OPEC's quotas 'an act of aggression' that demands counter-offensive: Texas regulator

Published June 10th, 2015 - 04:30 GMT
Some US lawmakers are arguing to repeal a longstanding ban on US crude oil exports. (Shutterstock)
Some US lawmakers are arguing to repeal a longstanding ban on US crude oil exports. (Shutterstock)

The U.S. government needs to overturn a ban on crude oil exports as a counteroffensive to the oil war waged by OPEC, a Texas energy regulator said.

The Organization of Petroleum Exporting Countries during meetings last week in Vienna opted to keep production levels static, noting "market stability remains a common objective" amid signs of modest demand growth in the second half of the year.

David Porter, a member of the Texas Railroad Commission, the state's energy regulator, sent a letter to state lawmakers describing OPEC's decision as an act of aggression.

"OPEC's choice to flood the market with crude is a clear and direct effort to stifle successful American drilling, using artificially cheap fuel as their weapon," he said.

Oil prices are down about 40 percent from one year ago as U.S. oil production increases in a global economy still emerging from recession. The low price of oil has translated to less spending on oil exploration and production and preliminary data from March show crude oil production in Texas averaged 2.31 million barrels per day, down from the 2.34 million bpd reported in February.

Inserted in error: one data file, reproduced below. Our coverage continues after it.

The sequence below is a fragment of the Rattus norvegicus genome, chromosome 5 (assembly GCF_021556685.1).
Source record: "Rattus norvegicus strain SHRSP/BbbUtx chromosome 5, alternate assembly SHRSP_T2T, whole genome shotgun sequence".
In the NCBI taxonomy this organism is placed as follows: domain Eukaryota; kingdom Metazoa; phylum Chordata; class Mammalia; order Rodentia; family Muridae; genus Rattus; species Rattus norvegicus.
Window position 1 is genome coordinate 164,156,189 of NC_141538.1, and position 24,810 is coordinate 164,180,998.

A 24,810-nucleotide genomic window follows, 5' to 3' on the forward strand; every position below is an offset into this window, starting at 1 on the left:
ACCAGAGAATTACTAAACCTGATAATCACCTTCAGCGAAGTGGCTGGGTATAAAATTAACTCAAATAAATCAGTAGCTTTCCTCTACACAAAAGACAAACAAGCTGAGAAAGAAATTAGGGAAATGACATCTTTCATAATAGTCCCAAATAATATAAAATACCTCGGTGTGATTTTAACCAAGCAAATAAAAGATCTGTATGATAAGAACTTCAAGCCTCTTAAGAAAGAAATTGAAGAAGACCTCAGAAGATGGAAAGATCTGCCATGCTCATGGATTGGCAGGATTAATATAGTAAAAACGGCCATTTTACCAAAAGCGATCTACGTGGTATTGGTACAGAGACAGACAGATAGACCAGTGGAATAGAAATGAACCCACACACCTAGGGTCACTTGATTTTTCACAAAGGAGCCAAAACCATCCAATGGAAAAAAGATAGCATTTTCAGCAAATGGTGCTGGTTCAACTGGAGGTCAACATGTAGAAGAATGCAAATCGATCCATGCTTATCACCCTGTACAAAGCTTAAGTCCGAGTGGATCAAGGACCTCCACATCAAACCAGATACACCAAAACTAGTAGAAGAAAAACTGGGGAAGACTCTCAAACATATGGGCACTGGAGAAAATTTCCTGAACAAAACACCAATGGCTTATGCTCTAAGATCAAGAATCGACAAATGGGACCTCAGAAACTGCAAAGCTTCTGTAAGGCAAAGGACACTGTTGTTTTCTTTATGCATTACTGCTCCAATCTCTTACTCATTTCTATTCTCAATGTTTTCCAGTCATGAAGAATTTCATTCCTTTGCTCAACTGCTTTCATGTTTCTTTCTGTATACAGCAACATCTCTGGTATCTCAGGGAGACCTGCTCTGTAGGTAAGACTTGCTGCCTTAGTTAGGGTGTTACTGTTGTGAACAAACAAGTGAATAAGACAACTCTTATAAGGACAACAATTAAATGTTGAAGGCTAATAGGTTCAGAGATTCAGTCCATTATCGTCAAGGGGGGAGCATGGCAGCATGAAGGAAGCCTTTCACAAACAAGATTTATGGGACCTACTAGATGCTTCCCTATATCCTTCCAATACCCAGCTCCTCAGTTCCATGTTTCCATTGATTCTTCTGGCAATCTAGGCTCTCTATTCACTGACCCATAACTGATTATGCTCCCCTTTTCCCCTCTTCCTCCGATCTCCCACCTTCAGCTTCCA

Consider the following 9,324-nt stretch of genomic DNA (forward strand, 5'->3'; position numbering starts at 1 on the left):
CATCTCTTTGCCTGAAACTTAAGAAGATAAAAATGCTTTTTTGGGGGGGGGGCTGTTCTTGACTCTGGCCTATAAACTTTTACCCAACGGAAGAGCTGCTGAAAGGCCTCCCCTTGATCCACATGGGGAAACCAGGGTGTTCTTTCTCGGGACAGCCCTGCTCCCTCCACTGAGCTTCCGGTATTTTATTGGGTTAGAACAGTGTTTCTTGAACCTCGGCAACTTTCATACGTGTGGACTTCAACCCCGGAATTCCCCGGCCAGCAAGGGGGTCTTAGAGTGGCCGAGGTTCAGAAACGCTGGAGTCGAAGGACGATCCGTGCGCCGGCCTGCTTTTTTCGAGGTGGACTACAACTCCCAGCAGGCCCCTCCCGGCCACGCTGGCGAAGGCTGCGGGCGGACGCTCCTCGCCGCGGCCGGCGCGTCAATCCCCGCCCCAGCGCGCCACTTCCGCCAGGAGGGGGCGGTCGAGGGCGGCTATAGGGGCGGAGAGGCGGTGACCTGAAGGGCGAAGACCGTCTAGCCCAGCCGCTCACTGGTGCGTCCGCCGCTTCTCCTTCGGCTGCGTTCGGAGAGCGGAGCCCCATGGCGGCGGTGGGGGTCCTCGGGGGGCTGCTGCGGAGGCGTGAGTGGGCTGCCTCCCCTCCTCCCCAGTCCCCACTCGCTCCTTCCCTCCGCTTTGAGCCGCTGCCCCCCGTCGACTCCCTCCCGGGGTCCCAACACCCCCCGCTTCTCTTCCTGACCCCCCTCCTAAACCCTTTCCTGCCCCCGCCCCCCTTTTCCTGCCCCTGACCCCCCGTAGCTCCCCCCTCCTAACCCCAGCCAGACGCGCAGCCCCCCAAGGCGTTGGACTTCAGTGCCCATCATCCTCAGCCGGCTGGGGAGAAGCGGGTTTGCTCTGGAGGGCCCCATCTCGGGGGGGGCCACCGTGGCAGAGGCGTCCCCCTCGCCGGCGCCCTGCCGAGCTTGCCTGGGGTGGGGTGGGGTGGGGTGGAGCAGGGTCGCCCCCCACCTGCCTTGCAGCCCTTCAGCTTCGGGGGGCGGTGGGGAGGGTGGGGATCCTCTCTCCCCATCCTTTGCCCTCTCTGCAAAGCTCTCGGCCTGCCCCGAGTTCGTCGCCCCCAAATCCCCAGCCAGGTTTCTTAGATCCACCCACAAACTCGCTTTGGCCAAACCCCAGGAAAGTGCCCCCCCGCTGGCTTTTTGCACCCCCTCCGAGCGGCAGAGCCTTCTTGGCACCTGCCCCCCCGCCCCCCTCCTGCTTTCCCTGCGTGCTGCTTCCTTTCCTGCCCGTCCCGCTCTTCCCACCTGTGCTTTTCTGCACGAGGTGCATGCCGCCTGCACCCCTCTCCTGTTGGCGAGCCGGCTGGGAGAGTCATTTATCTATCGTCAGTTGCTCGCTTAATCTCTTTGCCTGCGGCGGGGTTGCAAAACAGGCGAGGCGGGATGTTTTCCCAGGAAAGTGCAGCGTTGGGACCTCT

Porters said keeping the exploration and production sector strong was vital for American energy security, shielded the U.S. economy from the whims of adversaries like oil-rich Russia and Venezuela.

"Critical to achieving energy security is leveling the playing field against the likes of OPEC through Congressional repeal of the decades old prohibition on crude oil exports, and allowing Texas and U.S. oil producers to compete on the international free market," he said.

Arab members of OPEC in the 1970s briefly cut oil exports to the United States in response to policies on Israel. U.S. leaders responded by banning exports of domestic crude oil. With U.S. oil production at historic highs, thanks in part to an increase in production from shale deposits in Texas, some industry supporters have argued it's time to repeal that ban.

Sen. John Cornyn, R-Texas, last week introduced export amendments to a strategic defense act, arguing U.S. and NATO allies are vulnerable to the whims of oil producers, and U.S. adversaries, Iran and Russia.

"These amendments would strengthen the strategic hand of the United States in a world that grows more complicated by the day, not to mention more dangerous," he said.

A report from the non-partisan Congressional Research Service finds some overseas refineries aren't designed to handle the lighter oils from the United States.

By Daniel J. Graeber Follow @dan_graeber


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